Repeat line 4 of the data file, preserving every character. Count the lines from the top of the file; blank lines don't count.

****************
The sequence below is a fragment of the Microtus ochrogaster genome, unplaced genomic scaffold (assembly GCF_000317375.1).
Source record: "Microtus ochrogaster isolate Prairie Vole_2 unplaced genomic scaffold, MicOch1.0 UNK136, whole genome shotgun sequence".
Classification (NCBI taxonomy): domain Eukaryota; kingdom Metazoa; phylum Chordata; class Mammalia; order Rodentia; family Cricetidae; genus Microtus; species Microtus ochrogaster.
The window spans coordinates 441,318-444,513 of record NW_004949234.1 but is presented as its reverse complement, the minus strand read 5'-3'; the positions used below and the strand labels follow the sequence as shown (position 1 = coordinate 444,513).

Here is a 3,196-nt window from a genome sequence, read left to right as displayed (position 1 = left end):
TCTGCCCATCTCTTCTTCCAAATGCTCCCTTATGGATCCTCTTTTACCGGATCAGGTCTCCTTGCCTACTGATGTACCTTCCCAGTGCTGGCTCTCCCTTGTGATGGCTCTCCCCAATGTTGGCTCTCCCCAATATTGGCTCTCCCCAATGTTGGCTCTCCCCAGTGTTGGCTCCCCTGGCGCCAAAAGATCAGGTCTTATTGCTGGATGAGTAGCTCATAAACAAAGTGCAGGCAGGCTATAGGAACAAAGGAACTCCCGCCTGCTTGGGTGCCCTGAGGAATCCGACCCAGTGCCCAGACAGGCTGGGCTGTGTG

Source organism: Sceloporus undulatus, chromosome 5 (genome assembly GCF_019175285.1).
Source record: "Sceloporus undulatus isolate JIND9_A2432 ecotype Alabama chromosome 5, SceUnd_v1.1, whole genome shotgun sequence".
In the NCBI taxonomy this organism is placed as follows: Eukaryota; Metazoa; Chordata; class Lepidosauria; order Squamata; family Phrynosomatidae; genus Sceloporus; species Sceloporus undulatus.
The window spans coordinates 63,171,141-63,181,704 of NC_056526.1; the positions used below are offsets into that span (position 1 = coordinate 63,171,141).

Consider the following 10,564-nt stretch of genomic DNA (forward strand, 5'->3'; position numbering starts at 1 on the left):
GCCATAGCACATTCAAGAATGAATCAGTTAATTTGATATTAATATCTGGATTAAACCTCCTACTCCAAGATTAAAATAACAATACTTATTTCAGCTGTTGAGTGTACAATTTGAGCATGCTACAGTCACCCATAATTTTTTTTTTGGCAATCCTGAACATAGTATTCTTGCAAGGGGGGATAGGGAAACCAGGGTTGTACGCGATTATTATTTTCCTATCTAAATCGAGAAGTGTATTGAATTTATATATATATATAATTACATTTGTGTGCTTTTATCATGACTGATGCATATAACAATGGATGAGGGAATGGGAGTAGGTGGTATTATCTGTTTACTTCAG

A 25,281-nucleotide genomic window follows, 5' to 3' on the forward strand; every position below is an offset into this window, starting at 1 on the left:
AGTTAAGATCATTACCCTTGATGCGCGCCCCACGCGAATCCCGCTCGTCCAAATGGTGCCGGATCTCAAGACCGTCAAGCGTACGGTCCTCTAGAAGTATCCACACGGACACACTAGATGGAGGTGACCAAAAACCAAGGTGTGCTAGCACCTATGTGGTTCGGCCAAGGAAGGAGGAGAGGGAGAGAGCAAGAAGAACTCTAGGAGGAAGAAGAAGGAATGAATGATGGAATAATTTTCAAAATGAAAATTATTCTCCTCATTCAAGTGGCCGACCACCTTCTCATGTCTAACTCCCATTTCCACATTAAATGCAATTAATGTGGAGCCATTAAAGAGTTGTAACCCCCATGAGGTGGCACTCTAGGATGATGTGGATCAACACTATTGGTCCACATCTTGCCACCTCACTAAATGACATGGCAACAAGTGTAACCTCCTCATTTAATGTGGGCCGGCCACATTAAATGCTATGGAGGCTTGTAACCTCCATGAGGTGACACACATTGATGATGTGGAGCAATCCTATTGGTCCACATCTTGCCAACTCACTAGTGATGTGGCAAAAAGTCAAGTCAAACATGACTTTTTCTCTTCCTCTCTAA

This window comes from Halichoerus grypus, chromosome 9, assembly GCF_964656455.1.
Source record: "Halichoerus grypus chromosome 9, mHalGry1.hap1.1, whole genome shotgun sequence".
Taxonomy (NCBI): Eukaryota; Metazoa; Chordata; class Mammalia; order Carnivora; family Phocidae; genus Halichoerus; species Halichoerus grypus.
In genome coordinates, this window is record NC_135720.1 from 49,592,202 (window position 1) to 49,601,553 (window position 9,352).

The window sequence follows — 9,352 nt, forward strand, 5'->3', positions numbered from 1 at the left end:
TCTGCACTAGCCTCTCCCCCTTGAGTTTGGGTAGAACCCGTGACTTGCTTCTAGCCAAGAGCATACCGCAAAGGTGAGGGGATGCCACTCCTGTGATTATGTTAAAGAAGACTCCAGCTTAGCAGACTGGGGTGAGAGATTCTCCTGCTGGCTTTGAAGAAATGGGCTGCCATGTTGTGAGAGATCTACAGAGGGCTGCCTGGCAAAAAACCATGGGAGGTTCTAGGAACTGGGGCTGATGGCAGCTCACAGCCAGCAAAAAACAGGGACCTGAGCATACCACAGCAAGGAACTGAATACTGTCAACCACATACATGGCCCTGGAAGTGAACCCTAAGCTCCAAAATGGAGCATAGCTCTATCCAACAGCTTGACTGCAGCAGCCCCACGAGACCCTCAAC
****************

The window spans coordinates 441,318-444,513 of record NW_004949234.1 but is presented as its reverse complement, the minus strand read 5'-3'; the positions used below and the strand labels follow the sequence as shown (position 1 = coordinate 444,513).